The Race2Recovery blog: The Rally can bite at anytime

race blog 300x225 The Race2Recovery blog: The Rally can bite at anytimeDakar veterans will tell you that the Rally can bite at anytime and on the very first day, it bit the Race2Recovery team. Just before start of the first special stage, the Wildcat driven by amputee Tony Harris developed a problem with its front differential. The support team sprang into action, removing a propshaft that allowed the car to continue in two-wheel drive.

Saturday’s stage, just 13km long, was designed a prologue, an hors d’oeuvre for the challenges to come. But in the Peruvian desert, there’s no such thing as easy ride. Four kilometres into the stage, Harris telephoned the team to report a problem with the rear of the car. For now he was stranded in the desert, reliant upon the assistance of the team’s race truck, due to enter the stage in a couple of hours.

Cathy Tony 300x200 The Race2Recovery blog: The Rally can bite at anytime

Tony Harris, right

The Renault Kerax truck’s role in life is to support the quartet of Wildcats. It carries an array of spares to fix the cars on the fly, and can even be employed to tow them to the end of the stage. In the dunes, the truck’s crew of Mark Cullum, Charles Simcock and Chris Ratter replaced the Wildcat’s rear differential, allowing the car to continue. With the help of a team from Renault trucks, together they worked their way back to the bivouac, finally arriving at 11:00 p.m.

“We knew the Dakar was going to be tough,” said Harris, “and today we learnt just how tough. It’s been a long, long day, but everyone’s been fantastic and it shows the spirit of the Dakar that we were helped by another team. Tomorrow is another day and we’re still in the event. There’s a reason they call this the world’s toughest rally.”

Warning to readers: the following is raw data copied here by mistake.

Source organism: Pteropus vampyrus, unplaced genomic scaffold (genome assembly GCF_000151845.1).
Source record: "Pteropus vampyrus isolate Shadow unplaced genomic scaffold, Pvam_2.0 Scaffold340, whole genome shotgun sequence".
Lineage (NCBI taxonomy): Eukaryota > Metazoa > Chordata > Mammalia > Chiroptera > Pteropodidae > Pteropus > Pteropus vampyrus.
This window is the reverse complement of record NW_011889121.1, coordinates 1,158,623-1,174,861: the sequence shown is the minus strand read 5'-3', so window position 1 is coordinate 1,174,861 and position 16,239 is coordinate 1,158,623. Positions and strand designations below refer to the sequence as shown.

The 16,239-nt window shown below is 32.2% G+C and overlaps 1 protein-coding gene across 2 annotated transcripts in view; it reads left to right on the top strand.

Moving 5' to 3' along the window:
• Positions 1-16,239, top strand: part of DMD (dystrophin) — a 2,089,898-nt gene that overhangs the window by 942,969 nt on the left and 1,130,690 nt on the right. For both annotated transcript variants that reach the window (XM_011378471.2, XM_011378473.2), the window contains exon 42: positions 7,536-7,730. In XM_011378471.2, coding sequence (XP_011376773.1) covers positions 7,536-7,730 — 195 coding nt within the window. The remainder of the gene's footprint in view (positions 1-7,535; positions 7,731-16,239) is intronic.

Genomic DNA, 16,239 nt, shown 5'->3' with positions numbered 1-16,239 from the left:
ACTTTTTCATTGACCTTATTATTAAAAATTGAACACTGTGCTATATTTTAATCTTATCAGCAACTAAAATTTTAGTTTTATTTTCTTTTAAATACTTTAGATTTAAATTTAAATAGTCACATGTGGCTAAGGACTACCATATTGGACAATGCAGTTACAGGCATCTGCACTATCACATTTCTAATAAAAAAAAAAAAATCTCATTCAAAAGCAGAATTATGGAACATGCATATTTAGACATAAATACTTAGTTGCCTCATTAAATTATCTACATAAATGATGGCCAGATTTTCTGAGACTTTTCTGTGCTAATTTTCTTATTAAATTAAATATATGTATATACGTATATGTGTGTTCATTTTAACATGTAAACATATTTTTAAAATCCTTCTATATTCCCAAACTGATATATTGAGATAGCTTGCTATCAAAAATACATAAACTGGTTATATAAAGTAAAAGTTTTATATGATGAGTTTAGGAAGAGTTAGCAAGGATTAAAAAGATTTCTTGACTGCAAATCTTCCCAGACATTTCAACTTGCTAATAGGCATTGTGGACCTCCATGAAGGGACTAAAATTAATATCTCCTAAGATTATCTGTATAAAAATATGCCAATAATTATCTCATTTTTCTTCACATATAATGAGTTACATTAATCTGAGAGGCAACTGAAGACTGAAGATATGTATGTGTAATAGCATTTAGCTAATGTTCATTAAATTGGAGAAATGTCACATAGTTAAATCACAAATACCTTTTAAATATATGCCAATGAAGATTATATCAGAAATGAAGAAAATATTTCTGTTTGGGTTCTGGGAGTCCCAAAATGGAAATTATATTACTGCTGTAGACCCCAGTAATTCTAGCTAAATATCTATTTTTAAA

The three remaining Wildcats successfully completed the stage and are looking forwards to tomorrow’s challenge, a 327km loop that includes a 242km special stage. It promises to be another epic day.

Race2Recovery is the first disabled team ever to enter the Dakar Rally, the world’s toughest motorsport event. Comprised predominantly of British and American servicemen, wounded in action, the team has set out to prove that serious injuries are no barrier to extraordinary achievement, and to raise money for the Tedworth House Personnel Recovery Centre. Donations to the team’s fundraising campaign can be made at

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